When it comes to your health, your body needs all kinds of nutrients ranging from vitamin A to Zinc. Zinc is the second most abundant trace mineral stored in the body. Your body requires this essential mineral literally for thousands of functions, rendering a high need for adequate and optimal tissue levels. Estimates show that at least one out of four individuals across the globe or nearly two billion individuals are at risk for zinc deficiency. Are you one of them?
Zinc is Biologically Essential for Immune Function
A little extra zinc for immune support is a popular method of self-care with good reason. Immune cells deeply depend upon adequate zinc to work. Zinc acts like a gate keeper for your immune system’s biological activity. The presence of adequate zinc literally turns-on numerous functions with your immune system.
Inside cells, zinc binds with proteins which enhances its metabolic effects. This impacts oxidative stress management, cell signaling and clean-up, cell structure and cell membranes, detoxification of heavy metals, immune activity responses and management of germs, along with white blood cell production and functions. Zinc is on the front lines of immune homeostasis and defense.
Zinc Crucial for Whole Body
Zinc is involved with other functions throughout the body. For example, energy production, heart rate and rhythm, gastrointestinal function, gut barrier integrity, stomach acid production, brain and cognitive function, skin health and integrity, nerves and muscles all require adequate zinc.
Zinc is involved with blood sugar, blood pressure, LDL cholesterol, and heart health. Zinc directly impacts leptin and thyroid function, adrenal health, fertility, and reproduction.
Zinc is needed for growth and development and is especially needed during infancy through puberty. Zinc is biologically essential for gene transcription, DNA synthesis and RNA transcription. It plays essential roles in major antioxidant systems like SOD, glutathione, and Nrf2.
Smell and Taste and Other Senses
Your sense of smell and taste relies on zinc. When you smell something, that scent is received by a group of nerves called the olfactory bulb. These nerves are located deep in your upper nasal passages and transmit signals to the hippocampus. The hippocampus plays a major role in memory and learning and is part of the limbic system located deep in the brain.
Smells are powerful memory triggers because of interactions between the olfactory bulb, and hippocampus. For example, the smell of fresh baked oatmeal cookies makes you think of your grandmother’s kitchen or a certain brand of cologne makes you think of your dad. This is in part due to how the olfactory bulb and hippocampus “talk to each other” with nerve signals. Your olfactory bulb and hippocampus require zinc for these functions and nerve transmissions.
Your body needs zinc for your other special senses. Your eyes, especially the retinal tissues, have a very high need for zinc. Your ears need zinc for hearing. Age-related decline in vision and hearing have been linked with diminished zinc levels. Zinc even helps your nerves with the sensation of touch.
Oral and Dental Health
Zinc helps maintain oral health. It helps your mouth flora with management of tartar and the yellow plaque that builds on teeth. Zinc is required to maintain strong mineralization in teeth.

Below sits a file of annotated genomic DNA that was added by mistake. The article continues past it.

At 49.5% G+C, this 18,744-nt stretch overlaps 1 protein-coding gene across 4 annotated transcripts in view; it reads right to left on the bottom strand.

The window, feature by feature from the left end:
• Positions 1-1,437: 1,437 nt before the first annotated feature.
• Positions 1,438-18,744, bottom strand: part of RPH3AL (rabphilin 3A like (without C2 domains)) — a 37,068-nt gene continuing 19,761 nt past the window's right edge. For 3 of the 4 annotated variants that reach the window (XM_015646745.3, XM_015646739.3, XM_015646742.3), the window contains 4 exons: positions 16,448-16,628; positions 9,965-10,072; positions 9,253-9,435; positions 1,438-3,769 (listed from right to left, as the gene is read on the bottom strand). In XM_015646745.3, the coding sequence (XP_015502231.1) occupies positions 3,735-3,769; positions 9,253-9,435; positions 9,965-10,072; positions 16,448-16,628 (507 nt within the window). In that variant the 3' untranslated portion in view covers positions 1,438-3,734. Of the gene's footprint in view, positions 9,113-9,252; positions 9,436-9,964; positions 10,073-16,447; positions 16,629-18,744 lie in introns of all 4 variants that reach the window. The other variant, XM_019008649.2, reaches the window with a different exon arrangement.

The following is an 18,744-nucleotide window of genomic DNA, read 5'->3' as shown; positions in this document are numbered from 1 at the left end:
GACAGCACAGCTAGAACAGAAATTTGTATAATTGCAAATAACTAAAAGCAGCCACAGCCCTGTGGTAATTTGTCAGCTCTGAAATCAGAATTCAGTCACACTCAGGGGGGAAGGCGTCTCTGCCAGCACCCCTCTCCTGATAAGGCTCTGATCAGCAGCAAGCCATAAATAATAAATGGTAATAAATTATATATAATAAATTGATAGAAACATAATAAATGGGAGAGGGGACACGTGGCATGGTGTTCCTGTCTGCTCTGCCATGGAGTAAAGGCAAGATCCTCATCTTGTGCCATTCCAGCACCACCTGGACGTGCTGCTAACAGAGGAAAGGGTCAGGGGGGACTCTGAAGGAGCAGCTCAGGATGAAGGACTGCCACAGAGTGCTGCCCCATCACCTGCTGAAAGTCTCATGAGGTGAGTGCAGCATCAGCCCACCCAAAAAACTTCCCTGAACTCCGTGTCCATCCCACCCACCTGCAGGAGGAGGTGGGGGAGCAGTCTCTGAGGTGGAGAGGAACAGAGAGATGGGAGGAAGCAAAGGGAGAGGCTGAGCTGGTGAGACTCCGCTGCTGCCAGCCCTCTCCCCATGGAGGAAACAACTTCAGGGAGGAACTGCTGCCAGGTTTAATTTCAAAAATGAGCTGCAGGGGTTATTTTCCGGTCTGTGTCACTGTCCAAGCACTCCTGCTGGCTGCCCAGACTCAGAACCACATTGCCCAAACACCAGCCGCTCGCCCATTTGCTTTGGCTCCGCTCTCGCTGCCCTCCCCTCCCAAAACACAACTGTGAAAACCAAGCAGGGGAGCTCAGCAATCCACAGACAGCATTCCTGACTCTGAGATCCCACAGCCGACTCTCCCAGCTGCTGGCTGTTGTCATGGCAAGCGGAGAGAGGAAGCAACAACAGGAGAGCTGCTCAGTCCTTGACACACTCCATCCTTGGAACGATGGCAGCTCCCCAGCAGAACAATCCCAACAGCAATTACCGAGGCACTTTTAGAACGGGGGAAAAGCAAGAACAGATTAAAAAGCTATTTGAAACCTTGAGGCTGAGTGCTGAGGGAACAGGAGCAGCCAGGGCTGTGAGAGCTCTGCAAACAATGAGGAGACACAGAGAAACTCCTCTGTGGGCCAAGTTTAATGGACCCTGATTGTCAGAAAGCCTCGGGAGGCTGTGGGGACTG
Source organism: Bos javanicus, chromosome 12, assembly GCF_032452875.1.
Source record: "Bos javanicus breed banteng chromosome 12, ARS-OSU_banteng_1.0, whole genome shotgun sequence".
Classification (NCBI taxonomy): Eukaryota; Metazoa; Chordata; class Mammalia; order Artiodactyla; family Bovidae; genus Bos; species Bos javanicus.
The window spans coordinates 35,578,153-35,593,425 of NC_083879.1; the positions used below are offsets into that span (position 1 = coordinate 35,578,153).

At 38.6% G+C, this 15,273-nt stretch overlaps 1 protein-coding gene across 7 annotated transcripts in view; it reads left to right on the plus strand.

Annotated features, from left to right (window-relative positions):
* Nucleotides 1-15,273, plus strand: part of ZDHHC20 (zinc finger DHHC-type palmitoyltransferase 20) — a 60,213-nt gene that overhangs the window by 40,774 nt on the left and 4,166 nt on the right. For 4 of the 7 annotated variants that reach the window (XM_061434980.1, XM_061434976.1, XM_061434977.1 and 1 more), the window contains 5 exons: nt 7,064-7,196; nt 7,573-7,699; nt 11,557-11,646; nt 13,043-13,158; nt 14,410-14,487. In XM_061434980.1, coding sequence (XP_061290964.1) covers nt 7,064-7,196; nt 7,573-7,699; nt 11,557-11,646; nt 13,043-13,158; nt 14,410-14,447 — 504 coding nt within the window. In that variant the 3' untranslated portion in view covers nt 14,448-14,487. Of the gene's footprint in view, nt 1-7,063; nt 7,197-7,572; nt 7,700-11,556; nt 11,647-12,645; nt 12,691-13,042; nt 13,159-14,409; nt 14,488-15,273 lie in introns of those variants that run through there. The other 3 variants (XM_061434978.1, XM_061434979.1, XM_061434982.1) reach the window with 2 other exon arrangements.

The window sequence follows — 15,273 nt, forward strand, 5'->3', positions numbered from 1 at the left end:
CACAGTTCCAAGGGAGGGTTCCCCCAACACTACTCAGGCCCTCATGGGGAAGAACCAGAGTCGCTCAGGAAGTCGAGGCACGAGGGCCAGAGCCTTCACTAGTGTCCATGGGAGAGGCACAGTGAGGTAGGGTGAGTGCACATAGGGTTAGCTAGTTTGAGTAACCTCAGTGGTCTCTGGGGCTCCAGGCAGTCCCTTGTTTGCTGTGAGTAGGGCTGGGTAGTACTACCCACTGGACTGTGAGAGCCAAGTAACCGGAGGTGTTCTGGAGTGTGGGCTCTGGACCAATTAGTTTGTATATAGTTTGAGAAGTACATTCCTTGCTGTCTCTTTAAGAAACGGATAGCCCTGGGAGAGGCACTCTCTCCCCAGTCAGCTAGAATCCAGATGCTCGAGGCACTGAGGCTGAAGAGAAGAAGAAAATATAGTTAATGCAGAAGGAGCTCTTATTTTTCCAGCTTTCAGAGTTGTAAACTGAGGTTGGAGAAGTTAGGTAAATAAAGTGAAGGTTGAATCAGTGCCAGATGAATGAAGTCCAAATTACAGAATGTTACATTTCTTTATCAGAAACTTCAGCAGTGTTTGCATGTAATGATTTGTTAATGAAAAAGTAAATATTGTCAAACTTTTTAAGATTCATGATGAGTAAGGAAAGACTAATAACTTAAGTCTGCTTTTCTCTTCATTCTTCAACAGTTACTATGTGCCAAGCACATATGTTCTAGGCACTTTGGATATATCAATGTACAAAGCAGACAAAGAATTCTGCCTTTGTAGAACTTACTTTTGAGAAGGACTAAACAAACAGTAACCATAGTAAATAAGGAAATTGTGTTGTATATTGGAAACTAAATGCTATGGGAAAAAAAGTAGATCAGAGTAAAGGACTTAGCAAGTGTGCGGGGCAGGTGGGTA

Zinc and Other Nutrients
Chronic high dose zinc intake by itself can deplete other minerals like copper, magnesium, calcium, and iron out of your body. A multiple mineral supplement can help offset these mineral imbalances. Zinc and copper work best in balance. For supplementation, an optimal ratio of zinc to copper is 8:1 or 10:1.
A lack of zinc, however, can mimic iron deficiency symptoms. Studies show that when individuals fail to respond to iron supplementation, it may be due to inadequate tissue levels of zinc. In addition, zinc is essential for vitamin A function in your body.
Zinc Sources and Needs
Oysters provide the richest content of zinc, followed by red meat, crab, lobster, and poultry sources. Small amounts of zinc (0.5 -2.9 mg per serving) are found in pumpkin seeds, beans, peas, fortified cereal, dairy, and other seeds and nuts. Zinc from plant-based foods is not as absorbable compared to animal-based foods.
The minimum recommended daily intake for men is 11 mg and for women is 8 mg. Higher doses of 25 - 75 mg or more may be needed to replenish zinc. Once your body lacks adequate zinc, it may take 6-24 months of diligent support to replenish zinc stores.
Increased immune needs, stress, gut inflammation, poor digestive absorption, heavy sweating and perspiration, growth, puberty, and reproduction increase zinc requirements. Individuals with chronic immune challenges, liver disorders, and gastric bypass are also more likely to lack zinc. Insufficient zinc intake commonly occurs in the elderly and individuals who have adopted a vegan/vegetarian/plant-based diet.
Medications and Zinc
Numerous medications deplete zinc from the body. Some of the more common medications that rob zinc include some blood pressure medications, aspirin, cholestyramine (cholesterol lowering), benzodiazepines, birth control, diuretics, antiseizure and neuropathy medications, and several others. Check with your pharmacist to see if your medication contributes to zinc deficits in your body.
“Feet stink? Need zinc!” is an adage in clinical nutrition reflecting the connection of body odor and lack of zinc. In light of this information, you can also potentially attribute other changes in smell and taste, hearing, vision, touch, loss of immune vigor, and dental tartar, etc. to needing additional zinc in your dietary arsenal. Zinc is the second most needed trace mineral in the body. Iron is the first. Today’s challenges require optimal zinc levels. How you are doing?